Rooster and I included Windmill Island Gardens as one of our stops on our trip to Holland, Michigan. Many of the attractions remained closed due to COVID-19. We strongly recommend delaying visiting this attraction until after the world starts operating somewhere in the normal range.
After we paid the entrance fee, we started our walk down the path that led to the windmill. This wasn’t our first visit to De Zwaan. We had a wonderful weekend in Holland several years ago. Back then, the door of the windmill stood wide open. A tour guide showed us through the interior of the genuine Dutch windmill, explaining its history and how it operated to grind out the flour, cornmeal, and grits. Indeed, the windmill is fully functional. After our tour, Dutch dancing took place near the windmill. The participants dressed in traditional Dutch attire put on a great show.
The windmill remained closed
On this visit, the doors leading into the interior of the windmill remained closed. We could hear the Amsterdam Street organ fire up across the bridge, but the closed windmill left us without entertainment. Rooster and I sat down on a bench to rest and figure out a new game plan. The beautiful surroundings created a sense of peace, so we lingered for a short time on the seat and enjoyed the cool breeze coming off the water in the tiny canal.
A Brief History of De Zwaan
The 250-year old working windmill looked deserted as it stood against the bright afternoon sky. It almost seemed to have a longing for someone to put its inner workings into motion. The massive structure stands 125 feet tall from its bottom to its top.
“The Swan,” originally built in the Netherlands in 1761, is a tribute to the Dutch heritage of the early settlers in Holland, Michigan. After World War II, the Dutch government prohibited the sale of windmills because many of them became damaged during the war. The government wanted to preserve the ones that remained. The residents of Holland, Michigan, had a vision. They wanted to create an island in the middle of their city devoted to their Dutch heritage, with a windmill as the central feature.
Negotiations with the Dutch government began, and in the spring of 1965, “the Swan” took a trip across the ocean. The massive windmill was set up in the middle of a 36-acre garden with dikes, a canal, and a picnic area.
Exploration of Windmill Island Gardens
We decided to travel back across the bridge in search of amusement. The Amsterdam street organ played in the background as we strolled along the path to the Post House. The ancient-looking building is a replica of a 14th Century wayside inn.
Unfortunately, the inn remained closed due to COVID-19. I wanted to see this aspect of Windmill Island because we missed it on our last visit. We did manage to find several gift shops open in the small Dutch Village. These shops sold a wide assortment of trinkets and souvenirs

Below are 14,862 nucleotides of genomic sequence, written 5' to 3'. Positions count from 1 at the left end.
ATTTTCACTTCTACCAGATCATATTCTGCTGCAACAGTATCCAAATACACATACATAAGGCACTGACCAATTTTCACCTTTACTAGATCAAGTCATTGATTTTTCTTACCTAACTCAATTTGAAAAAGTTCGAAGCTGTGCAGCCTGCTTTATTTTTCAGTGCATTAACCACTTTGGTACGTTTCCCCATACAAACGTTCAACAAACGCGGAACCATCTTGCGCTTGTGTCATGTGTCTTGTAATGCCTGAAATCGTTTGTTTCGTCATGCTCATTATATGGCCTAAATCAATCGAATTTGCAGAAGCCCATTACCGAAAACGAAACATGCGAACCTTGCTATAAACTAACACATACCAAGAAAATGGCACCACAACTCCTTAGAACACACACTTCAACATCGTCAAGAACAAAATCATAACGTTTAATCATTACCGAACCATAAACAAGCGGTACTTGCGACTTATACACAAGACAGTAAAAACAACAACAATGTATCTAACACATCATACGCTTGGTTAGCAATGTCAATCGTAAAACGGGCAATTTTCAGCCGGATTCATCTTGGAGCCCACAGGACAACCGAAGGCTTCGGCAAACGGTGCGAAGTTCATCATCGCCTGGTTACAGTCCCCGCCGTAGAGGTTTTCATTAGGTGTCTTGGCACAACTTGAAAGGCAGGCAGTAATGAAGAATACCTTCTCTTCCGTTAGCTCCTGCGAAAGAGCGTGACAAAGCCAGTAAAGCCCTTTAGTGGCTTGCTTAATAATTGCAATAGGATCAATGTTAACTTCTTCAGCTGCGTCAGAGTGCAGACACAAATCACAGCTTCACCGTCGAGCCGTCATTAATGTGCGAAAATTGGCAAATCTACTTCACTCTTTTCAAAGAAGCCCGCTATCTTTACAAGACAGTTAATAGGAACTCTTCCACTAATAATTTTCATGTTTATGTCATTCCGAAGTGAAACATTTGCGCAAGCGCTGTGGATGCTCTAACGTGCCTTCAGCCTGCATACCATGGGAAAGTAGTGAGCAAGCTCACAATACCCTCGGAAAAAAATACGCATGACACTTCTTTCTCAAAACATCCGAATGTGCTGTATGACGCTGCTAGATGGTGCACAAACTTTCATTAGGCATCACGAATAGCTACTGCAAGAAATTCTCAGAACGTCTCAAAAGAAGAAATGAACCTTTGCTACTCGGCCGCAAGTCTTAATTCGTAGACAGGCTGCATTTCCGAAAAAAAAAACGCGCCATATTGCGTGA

The best part of our visit this time was the magnificent gardens on the tiny island. During the Tulip Times Festival, it is rumored there are thousands of tulips on this small piece of ground. During our visit, annuals spread out over the entire area in a colorful display. Indeed, the whole community of Holland, Michigan, sometimes appears to be a giant flower garden. Brilliant floral displays and metal sculptures seem to be the signature feature of this city on the shores of Lake Michigan.
Windmill Island Gardens is a fantastic place to visit when COVID-19 restrictions aren’t being applied. The gardens are a feast for the eyes. The windmill looks like a graceful swan as the blades turn against a bright summer sky. It’s worth the price of admission to watch the Dutch dancers spin around wearing those wooden shoes on their feet. You won’t experience what Windmill Island Gardens has to offer during all the COVID-19 restrictions.
Rooster and I found this trip to Windmill Island less than satisfying. Therefore, we didn’t stick around very long. I almost decided not to write about our time spent there because I knew this trip didn’t reflect what this tribute to Dutch culture has to offer. Still, Windmill Island Gardens is an important part of the Holland experience. I highly recommend waiting for the COVID-19 restrictions are lifted before you make your visit. You will be glad you did.
Molly Shea is an accomplished fictional short story writer from Indiana, who writes short stories and novels about a fictional town called Tecumseh. To read more of her short stories and adventures click here.
Be sure to follow Molly on Twitter!
“A hen with discerning taste won’t settle for chicken feed. The industrious bird will peck at the ground until a juicy worm wiggles in her beak. A hungry hen is a motivated hen.” Rhody Norris, author of Aunt Rhody’s Handbook on Chicken Farming.
Come along for the ride. Why don’t we all travel the road of gratefulness in May? This post covers day 140 of my 365 days of thankfulness.
I plan to use Rebecca Hunt’s Mr. Chartwell until it runs out of words to create Black Out verses. The poem I called A Lullaby to Him.
Come along for the ride. Why don’t we all travel the road of gratefulness in May? This post covers day 139 of my 365 days of thankfulness.